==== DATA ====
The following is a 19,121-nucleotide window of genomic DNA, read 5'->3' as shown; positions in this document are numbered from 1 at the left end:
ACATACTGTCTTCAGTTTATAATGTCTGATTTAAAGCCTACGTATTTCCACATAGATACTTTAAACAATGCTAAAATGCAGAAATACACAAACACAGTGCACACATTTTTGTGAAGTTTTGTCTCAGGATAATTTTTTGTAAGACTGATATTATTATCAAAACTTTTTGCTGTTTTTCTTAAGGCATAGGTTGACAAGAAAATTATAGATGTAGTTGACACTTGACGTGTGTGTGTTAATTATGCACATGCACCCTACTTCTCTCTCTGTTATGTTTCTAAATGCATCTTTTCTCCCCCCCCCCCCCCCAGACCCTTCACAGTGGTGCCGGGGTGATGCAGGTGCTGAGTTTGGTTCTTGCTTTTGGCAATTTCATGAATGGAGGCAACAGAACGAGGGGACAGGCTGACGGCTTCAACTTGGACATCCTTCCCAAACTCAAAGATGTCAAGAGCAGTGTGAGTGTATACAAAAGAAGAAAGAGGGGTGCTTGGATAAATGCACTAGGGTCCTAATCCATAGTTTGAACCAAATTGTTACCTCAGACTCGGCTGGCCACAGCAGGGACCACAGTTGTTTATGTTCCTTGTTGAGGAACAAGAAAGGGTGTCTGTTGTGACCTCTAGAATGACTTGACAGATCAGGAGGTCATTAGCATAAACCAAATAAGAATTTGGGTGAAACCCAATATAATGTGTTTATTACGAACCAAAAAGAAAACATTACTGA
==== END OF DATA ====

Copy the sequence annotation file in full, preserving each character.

The following is a 19,121-nucleotide window of genomic DNA, read 5'->3' as shown; positions in this document are numbered from 1 at the left end:
ACATACTGTCTTCAGTTTATAATGTCTGATTTAAAGCCTACGTATTTCCACATAGATACTTTAAACAATGCTAAAATGCAGAAATACACAAACACAGTGCACACATTTTTGTGAAGTTTTGTCTCAGGATAATTTTTTGTAAGACTGATATTATTATCAAAACTTTTTGCTGTTTTTCTTAAGGCATAGGTTGACAAGAAAATTATAGATGTAGTTGACACTTGACGTGTGTGTGTTAATTATGCACATGCACCCTACTTCTCTCTCTGTTATGTTTCTAAATGCATCTTTTCTCCCCCCCCCCCCCCCAGACCCTTCACAGTGGTGCCGGGGTGATGCAGGTGCTGAGTTTGGTTCTTGCTTTTGGCAATTTCATGAATGGAGGCAACAGAACGAGGGGACAGGCTGACGGCTTCAACTTGGACATCCTTCCCAAACTCAAAGATGTCAAGAGCAGTGTGAGTGTATACAAAAGAAGAAAGAGGGGTGCTTGGATAAATGCACTAGGGTCCTAATCCATAGTTTGAACCAAATTGTTACCTCAGACTCGGCTGGCCACAGCAGGGACCACAGTTGTTTATGTTCCTTGTTGAGGAACAAGAAAGGGTGTCTGTTGTGACCTCTAGAATGACTTGACAGATCAGGAGGTCATTAGCATAAACCAAATAAGAATTTGGGTGAAACCCAATATAATGTGTTTATTACGAACCAAAAAGAAAACATTACTGA